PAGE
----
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UMass Lowell Earns National Honor for Advancing Diversity, Equity and Inclusion

University Receives One of First-Ever SEA Change Awards

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UMass Lowell has been honored for its commitment to diversity, equity and inclusion in STEM and furthering positive change in the institution’s relevant policies and practice.


Contacts for media: Christine Gillette, 978-934-2209 or and Nancy Cicco, 978-934-4944 or

LOWELL, Mass. – The American Association for the Advancement of Science (AAAS) honored UMass Lowell on Feb. 13 for its commitment to diversity, equity and inclusion in STEM and furthering positive change in the institution’s relevant policies and practice.

UMass Lowell, along with Boston University and the University of California, Davis, were recognized by the association’s STEM Equity Achievement (SEA) Change initiative at the AAAS Annual Meeting in Washington, D.C. These are the first awards given by the SEA Change initiative at AAAS, which launched in 2018 to encourage institutional transformation in support of diversity and inclusion by ensuring that the full range of talent can be recruited, retained and advanced in science, technology, engineering, medicine and mathematics. The awards were announced by U.S. Rep. Eddie Bernice Johnson, chairwoman of the U.S. House Science, Space and Technology Committee.

“It is time for our colleges and universities to take the leap and make real institutional change a priority in order to diversify the STEM workforce and provide quality education to all,” said Shirley Malcom, senior adviser at AAAS. “We recognize the significant efforts of the three institutions who have committed to undertaking this transformation with SEA Change Bronze Award certification.”

The recipients of the SEA Change Bronze Award met the following criteria: conducted a self-assessment using SEA Change principles; identified barriers preventing inclusion and equity in STEM across institutions and departments; developed an action plan to address the barriers identified; and committed to regular review and assessment – by an independent panel of experts – of the action plan and progress made.

UMass Lowell was recognized for making development of a more inclusive culture a focus of the institution’s strategic plan and the use of multiple methods to assess institutional culture in ways that inform their action plan.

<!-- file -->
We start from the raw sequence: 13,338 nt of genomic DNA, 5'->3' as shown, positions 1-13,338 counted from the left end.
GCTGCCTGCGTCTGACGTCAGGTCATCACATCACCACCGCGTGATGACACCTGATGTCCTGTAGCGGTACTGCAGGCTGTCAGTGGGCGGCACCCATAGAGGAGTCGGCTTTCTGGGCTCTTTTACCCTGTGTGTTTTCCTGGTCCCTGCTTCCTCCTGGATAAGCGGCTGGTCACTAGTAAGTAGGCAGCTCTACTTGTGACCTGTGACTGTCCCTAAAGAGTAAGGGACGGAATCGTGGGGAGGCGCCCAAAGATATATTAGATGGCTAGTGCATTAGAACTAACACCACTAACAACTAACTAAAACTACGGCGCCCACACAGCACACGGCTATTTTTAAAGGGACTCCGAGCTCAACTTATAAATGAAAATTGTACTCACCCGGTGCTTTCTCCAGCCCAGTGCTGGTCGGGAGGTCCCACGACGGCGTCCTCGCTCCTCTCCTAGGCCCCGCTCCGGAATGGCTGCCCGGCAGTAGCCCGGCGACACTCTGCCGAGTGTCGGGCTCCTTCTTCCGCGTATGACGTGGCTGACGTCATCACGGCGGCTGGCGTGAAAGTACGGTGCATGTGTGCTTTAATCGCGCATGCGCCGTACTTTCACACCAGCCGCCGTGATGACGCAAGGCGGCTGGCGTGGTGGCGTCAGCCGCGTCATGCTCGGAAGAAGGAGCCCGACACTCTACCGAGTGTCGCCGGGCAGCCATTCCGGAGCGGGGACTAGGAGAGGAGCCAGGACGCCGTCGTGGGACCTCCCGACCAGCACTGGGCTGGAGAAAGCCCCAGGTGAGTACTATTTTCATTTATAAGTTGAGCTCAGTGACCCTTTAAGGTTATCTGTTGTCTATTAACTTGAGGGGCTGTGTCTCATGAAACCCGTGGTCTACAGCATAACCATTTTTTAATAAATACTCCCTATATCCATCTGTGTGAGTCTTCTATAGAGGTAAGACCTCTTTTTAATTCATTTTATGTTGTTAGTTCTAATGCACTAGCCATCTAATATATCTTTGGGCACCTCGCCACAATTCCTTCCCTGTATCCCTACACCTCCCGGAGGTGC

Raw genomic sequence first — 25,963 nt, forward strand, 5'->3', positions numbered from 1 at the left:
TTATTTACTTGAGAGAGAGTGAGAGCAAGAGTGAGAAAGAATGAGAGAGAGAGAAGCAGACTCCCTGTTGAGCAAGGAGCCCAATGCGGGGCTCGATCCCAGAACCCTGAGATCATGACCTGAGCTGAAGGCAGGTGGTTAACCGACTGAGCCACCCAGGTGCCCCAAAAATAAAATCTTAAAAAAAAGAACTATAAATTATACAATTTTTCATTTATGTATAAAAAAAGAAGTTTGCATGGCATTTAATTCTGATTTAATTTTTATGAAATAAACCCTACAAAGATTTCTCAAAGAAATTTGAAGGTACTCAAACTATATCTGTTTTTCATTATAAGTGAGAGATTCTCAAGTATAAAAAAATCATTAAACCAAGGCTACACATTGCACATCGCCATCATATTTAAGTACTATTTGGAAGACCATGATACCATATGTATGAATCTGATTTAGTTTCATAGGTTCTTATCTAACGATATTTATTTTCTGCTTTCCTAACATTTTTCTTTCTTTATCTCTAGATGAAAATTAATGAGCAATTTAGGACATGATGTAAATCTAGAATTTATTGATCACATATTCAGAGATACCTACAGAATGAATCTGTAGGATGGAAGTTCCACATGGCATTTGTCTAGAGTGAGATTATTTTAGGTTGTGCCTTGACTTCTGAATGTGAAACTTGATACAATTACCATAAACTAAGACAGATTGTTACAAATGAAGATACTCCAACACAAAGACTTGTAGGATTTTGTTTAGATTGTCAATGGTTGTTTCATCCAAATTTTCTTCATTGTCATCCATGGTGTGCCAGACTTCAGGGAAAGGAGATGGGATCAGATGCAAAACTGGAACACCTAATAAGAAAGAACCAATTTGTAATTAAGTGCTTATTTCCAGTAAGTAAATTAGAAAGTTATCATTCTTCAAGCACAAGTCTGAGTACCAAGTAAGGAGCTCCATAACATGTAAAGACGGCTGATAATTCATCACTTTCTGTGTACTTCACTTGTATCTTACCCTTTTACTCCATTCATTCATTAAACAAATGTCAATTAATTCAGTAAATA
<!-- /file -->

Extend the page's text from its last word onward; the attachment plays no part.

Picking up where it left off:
“UMass Lowell is committed to advancing an inclusive environment for all, both on our campus and throughout higher education by leading the way through our strategic plan and other important initiatives,” said UMass Lowell Chancellor Jacquie Moloney.

Among those efforts is Making WAVES (Women Academics Valued and Engaged in STEM), funded by the National Science Foundation ADVANCE Program and administered through UMass Lowell's Center for Woman and Work. Through the $3.5 million, five-year grant, UMass Lowell is establishing innovative approaches to increasing diversity of faculty in STEM fields and addressing issues across higher education, including innovative programs in mentoring, bystander training to address microagressions, departmental goal-setting and forming collaborative faculty leadership groups. 

“This honor, from AAAS, the world’s largest multidisciplinary scientific society, is important recognition of UMass Lowell’s leadership in making higher education a more inclusive field for all. AAAS is working with partners in Canada and with discipline-specific professional societies to expand the SEA Change model and as one of the first Bronze awardees, we intend to be part of their collaborative network vision,” said Julie Chen, vice chancellor for research and innovation. 

U.S. academic institutions are encouraged to consider joining SEA Change to facilitate the development of an equity self-assessment and improvement framework for higher education. Currently in its pilot stage, SEA Change will develop diversity, equity and inclusion resources – including a research repository and community networking and trainings – to be shared with, and used by, participating institutions.

For additional information about the SEA Change initiative and its awards program, visit

About American Association for the Advancement of Science

The American Association for the Advancement of Science (AAAS) is the world's largest general scientific society and publisher of the journal Science, as well as Science Translational Medicine; Science Signaling; a digital, open-access journal Science Advances; Science Immunology; and Science Robotics. AAAS was founded in 1848 and includes more than 250 affiliated societies and academies of science, serving 10 million individuals. Science has the largest paid circulation of any peer-reviewed general science journal in the world. The nonprofit AAAS is open to all and fulfills its mission to “advance science and serve society” through initiatives in science policy, international programs, science education, public engagement and more. For the latest research news, log onto EurekAlert!, a service of AAAS.

About UMass Lowell

UMass Lowell is a national research university located on a high-energy campus in the heart of a global community. The university offers its more than 18,000 students bachelor’s, master’s and doctoral degrees in business, education, engineering, fine arts, health, humanities, sciences and social sciences. UMass Lowell delivers high-quality educational programs, vigorous hands-on learning and personal attention from leading faculty and staff, all of which prepare graduates to be leaders in their communities and around the globe.